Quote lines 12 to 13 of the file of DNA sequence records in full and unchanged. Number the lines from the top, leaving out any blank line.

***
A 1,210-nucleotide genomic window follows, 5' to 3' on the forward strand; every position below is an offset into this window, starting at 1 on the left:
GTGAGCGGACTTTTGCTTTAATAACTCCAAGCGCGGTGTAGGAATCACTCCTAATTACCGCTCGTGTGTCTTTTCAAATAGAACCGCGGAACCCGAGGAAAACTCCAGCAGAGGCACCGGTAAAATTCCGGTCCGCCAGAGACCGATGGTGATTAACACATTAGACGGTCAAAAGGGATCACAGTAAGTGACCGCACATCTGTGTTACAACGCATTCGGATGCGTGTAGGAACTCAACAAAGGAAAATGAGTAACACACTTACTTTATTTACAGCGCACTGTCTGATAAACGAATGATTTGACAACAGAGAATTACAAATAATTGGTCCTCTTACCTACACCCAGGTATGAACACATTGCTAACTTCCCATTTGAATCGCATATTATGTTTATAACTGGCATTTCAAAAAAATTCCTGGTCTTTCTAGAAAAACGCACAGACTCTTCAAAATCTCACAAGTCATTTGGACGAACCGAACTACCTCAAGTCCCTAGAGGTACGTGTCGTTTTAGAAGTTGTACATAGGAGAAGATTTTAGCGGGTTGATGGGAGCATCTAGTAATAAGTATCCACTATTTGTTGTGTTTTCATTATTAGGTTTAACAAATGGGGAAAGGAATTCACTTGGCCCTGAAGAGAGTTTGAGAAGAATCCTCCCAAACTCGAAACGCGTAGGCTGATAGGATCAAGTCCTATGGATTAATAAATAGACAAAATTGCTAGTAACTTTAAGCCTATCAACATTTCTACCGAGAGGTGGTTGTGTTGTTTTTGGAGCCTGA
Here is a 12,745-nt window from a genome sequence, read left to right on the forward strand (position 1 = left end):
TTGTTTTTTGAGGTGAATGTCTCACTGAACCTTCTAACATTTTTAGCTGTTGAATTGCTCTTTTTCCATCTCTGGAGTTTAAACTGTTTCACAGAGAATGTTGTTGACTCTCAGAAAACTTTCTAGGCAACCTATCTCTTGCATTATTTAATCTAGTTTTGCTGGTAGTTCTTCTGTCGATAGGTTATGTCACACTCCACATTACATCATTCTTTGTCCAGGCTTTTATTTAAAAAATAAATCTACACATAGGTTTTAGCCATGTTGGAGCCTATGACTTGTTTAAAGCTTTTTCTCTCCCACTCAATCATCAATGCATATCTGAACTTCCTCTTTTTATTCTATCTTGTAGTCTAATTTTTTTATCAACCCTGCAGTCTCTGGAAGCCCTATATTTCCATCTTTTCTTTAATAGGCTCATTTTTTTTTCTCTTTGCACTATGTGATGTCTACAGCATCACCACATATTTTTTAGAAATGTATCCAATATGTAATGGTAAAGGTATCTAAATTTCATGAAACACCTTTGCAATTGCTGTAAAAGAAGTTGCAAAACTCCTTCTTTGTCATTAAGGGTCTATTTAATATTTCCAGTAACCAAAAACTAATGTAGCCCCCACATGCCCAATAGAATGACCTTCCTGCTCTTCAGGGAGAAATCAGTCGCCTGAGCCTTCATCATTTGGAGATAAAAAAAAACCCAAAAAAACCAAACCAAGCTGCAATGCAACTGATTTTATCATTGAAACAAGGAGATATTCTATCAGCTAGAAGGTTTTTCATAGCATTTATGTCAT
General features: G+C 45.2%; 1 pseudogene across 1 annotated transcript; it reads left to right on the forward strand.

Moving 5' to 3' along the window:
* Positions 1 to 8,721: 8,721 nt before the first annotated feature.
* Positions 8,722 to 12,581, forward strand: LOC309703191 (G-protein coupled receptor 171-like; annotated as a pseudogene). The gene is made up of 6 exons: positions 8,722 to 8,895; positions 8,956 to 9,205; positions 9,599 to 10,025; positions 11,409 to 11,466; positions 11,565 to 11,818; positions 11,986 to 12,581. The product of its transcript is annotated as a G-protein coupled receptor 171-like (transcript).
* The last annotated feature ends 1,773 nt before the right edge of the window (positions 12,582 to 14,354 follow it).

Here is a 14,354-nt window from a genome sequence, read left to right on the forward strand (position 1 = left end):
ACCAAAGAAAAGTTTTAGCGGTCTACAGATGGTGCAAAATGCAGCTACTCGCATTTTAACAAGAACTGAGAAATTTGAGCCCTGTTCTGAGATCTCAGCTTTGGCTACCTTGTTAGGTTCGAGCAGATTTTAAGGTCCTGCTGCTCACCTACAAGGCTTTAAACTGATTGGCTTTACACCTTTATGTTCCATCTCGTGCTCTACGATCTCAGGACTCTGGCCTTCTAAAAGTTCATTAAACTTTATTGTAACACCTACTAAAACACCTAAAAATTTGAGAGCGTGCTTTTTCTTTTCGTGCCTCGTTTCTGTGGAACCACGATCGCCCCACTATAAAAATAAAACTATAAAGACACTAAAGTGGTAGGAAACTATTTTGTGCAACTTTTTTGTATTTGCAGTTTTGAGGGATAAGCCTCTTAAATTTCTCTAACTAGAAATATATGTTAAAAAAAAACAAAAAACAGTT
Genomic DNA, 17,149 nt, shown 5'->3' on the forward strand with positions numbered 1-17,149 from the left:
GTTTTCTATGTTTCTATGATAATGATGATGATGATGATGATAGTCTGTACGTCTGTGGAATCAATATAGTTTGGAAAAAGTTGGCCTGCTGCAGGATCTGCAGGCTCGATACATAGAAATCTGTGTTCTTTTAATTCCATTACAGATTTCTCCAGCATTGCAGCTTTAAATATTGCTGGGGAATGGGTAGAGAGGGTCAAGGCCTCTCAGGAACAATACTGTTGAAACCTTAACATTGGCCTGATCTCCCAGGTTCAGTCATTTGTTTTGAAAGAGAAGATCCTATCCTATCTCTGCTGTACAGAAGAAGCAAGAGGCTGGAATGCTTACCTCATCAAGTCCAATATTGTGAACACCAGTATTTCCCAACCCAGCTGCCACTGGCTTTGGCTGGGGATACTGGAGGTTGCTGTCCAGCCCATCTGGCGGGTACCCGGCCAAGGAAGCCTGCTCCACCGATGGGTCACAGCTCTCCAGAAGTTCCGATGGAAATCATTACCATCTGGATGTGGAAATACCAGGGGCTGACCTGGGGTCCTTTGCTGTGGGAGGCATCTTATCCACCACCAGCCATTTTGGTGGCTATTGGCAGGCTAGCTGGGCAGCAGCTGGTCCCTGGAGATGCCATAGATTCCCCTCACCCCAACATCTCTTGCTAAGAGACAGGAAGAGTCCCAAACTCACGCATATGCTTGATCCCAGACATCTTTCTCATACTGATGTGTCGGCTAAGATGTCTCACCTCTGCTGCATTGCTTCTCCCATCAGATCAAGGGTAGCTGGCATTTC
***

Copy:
Genomic DNA, 17,149 nt, shown 5'->3' on the forward strand with positions numbered 1-17,149 from the left:
GTTTTCTATGTTTCTATGATAATGATGATGATGATGATGATAGTCTGTACGTCTGTGGAATCAATATAGTTTGGAAAAAGTTGGCCTGCTGCAGGATCTGCAGGCTCGATACATAGAAATCTGTGTTCTTTTAATTCCATTACAGATTTCTCCAGCATTGCAGCTTTAAATATTGCTGGGGAATGGGTAGAGAGGGTCAAGGCCTCTCAGGAACAATACTGTTGAAACCTTAACATTGGCCTGATCTCCCAGGTTCAGTCATTTGTTTTGAAAGAGAAGATCCTATCCTATCTCTGCTGTACAGAAGAAGCAAGAGGCTGGAATGCTTACCTCATCAAGTCCAATATTGTGAACACCAGTATTTCCCAACCCAGCTGCCACTGGCTTTGGCTGGGGATACTGGAGGTTGCTGTCCAGCCCATCTGGCGGGTACCCGGCCAAGGAAGCCTGCTCCACCGATGGGTCACAGCTCTCCAGAAGTTCCGATGGAAATCATTACCATCTGGATGTGGAAATACCAGGGGCTGACCTGGGGTCCTTTGCTGTGGGAGGCATCTTATCCACCACCAGCCATTTTGGTGGCTATTGGCAGGCTAGCTGGGCAGCAGCTGGTCCCTGGAGATGCCATAGATTCCCCTCACCCCAACATCTCTTGCTAAGAGACAGGAAGAGTCCCAAACTCACGCATATGCTTGATCCCAGACATCTTTCTCATACTGATGTGTCGGCTAAGATGTCTCACCTCTGCTGCATTGCTTCTCCCATCAGATCAAGGGTAGCTGGCATTTC